Jonas S, Izaurralde E. Towards a molecular understanding of microRNA-mediated gene silencing. Nat Rev Genet. 2015;16(7):421–33.PubMedCrossRefGoogle Scholar
  24. 24.
    Rybak-Wolf A, Jens M, Murakawa Y, Herzog M, Landthaler M, Rajewsky N. A variety of dicer substrates in human and C. elegans. Cell. 2014;159(5):1153–67.PubMedCrossRefGoogle Scholar
  25. 25.
    Smibert P, Yang JS, Azzam G, Liu JL, Lai EC. Homeostatic control of Argonaute stability by microRNA availability. Nat Struct Mol Biol. 2013;20(7):789–95.PubMedPubMedCentralCrossRefGoogle Scholar
  26. 26.
    Calabrese JM, Seila AC, Yeo GW, Sharp PA. RNA sequence analysis defines Dicer’s role in mouse embryonic stem cells. Proc Natl Acad Sci U S A. 2007;104(46):18097–102.PubMedPubMedCentralCrossRefGoogle Scholar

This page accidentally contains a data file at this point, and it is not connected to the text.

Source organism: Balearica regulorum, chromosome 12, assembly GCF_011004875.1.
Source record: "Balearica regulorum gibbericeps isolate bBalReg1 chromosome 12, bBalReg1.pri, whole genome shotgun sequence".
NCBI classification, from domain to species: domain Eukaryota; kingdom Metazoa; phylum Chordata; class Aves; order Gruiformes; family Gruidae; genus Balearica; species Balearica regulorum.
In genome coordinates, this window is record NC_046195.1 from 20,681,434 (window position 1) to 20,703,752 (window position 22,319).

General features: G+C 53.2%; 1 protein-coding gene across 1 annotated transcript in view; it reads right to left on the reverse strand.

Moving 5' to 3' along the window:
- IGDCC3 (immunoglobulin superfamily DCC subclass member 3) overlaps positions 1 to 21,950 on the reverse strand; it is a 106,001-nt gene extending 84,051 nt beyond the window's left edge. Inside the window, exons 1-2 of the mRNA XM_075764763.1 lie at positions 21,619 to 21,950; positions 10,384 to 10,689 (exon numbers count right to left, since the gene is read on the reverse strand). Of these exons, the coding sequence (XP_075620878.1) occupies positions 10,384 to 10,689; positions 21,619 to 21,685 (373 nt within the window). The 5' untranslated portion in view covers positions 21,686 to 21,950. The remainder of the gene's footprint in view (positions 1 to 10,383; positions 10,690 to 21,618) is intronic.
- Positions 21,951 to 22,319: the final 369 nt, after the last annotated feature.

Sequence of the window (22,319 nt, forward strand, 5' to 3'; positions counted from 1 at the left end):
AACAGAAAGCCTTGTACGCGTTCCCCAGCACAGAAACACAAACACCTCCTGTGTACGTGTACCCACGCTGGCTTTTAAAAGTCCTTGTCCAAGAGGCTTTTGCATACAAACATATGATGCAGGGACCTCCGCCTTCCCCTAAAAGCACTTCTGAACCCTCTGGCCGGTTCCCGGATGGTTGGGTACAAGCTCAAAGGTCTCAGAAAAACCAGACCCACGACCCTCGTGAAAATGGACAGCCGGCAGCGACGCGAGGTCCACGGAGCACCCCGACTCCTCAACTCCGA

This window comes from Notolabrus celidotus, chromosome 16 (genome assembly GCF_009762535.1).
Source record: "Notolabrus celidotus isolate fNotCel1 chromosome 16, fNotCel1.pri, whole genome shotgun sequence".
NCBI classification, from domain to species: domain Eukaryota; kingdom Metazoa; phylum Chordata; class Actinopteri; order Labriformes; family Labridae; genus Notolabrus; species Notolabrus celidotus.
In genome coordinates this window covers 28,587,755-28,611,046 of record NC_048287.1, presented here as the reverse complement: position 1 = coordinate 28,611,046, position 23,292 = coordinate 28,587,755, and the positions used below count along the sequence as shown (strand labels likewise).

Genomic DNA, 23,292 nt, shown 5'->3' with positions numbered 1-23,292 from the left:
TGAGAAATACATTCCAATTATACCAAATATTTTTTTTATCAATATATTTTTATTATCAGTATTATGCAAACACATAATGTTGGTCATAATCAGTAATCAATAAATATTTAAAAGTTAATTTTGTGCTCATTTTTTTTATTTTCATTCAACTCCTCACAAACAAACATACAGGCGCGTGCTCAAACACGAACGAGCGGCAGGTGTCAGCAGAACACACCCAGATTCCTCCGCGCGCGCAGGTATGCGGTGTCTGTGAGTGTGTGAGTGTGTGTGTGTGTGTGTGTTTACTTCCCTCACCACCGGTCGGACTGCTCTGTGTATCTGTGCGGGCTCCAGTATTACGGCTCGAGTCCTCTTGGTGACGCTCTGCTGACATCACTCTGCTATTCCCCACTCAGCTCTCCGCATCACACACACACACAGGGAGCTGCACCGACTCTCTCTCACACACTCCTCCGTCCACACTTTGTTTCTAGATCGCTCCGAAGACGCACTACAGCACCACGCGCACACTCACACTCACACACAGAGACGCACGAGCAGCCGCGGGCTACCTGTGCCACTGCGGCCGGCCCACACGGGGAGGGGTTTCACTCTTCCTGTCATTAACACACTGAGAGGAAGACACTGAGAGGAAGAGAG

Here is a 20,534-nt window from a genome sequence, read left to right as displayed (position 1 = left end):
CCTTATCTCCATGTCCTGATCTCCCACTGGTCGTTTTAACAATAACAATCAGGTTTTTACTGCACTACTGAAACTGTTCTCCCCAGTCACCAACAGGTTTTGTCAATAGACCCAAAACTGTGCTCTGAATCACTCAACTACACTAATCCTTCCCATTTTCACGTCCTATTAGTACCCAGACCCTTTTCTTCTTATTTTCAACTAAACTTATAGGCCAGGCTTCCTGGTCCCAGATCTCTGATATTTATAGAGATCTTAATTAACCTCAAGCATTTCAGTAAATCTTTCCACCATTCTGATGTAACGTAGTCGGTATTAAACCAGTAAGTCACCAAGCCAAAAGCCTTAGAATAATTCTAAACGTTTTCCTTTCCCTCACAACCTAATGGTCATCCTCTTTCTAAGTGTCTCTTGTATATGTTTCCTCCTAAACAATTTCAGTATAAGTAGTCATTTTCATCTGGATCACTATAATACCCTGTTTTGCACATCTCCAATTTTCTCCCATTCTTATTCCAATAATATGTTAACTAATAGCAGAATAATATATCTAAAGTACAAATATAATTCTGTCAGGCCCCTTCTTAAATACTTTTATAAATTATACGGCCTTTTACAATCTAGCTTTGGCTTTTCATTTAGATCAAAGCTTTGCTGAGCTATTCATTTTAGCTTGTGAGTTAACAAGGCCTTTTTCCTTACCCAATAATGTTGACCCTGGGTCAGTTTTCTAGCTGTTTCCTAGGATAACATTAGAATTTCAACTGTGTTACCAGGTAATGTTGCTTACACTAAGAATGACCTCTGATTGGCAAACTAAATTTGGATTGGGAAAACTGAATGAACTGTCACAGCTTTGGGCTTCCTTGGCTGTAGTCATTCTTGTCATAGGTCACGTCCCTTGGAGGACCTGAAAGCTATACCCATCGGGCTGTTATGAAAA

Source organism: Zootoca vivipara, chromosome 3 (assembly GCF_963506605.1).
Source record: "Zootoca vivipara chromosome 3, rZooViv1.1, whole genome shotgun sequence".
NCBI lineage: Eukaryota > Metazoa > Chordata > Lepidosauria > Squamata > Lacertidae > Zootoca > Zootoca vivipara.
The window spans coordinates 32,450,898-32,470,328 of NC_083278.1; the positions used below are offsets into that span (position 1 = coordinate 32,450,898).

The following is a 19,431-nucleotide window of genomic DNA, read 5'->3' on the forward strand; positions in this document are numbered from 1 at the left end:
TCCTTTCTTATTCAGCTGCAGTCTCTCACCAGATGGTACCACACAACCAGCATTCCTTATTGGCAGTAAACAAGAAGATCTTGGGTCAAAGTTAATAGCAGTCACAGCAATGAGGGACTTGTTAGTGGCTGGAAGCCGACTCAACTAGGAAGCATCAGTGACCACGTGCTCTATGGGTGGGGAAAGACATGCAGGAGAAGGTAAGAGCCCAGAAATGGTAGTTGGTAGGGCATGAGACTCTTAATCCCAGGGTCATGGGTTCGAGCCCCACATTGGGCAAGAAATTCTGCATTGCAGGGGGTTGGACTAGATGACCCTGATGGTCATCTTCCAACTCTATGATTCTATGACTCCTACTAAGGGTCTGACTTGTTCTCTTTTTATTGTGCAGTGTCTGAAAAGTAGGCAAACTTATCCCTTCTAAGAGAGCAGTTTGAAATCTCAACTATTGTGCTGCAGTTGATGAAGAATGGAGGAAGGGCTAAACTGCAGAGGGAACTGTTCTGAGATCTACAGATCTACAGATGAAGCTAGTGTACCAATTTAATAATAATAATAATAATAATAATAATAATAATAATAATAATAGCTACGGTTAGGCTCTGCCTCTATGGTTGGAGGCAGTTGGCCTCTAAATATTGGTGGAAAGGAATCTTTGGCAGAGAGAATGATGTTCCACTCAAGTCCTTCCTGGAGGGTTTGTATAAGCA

27. 27.
    Yoon JH, Jo MH, White EJ, De S, Hafner M, Zucconi BE, et al. AUF1 promotes let-7b loading on Argonaute 2. Genes Dev. 2015;29(15):1599–604.PubMedPubMedCentralCrossRefGoogle Scholar
  28. 28.
    Golden RJ, Chen B, Li T, Braun J, Manjunath H, Chen X, et al. An Argonaute phosphorylation cycle promotes microRNA-mediated silencing. Nature. 2017;542(7640):197–202.Google Scholar
  29. 29.
    La Rocca G, Olejniczak SH, Gonzalez AJ, Briskin D, Vidigal JA, Spraggon L, et al. In vivo, Argonaute-bound microRNAs exist predominantly in a reservoir of low molecular weight complexes not associated with mRNA. Proc Natl Acad Sci U S A. 2015;112(3):767–72.PubMedPubMedCentralCrossRefGoogle Scholar
  30. 30.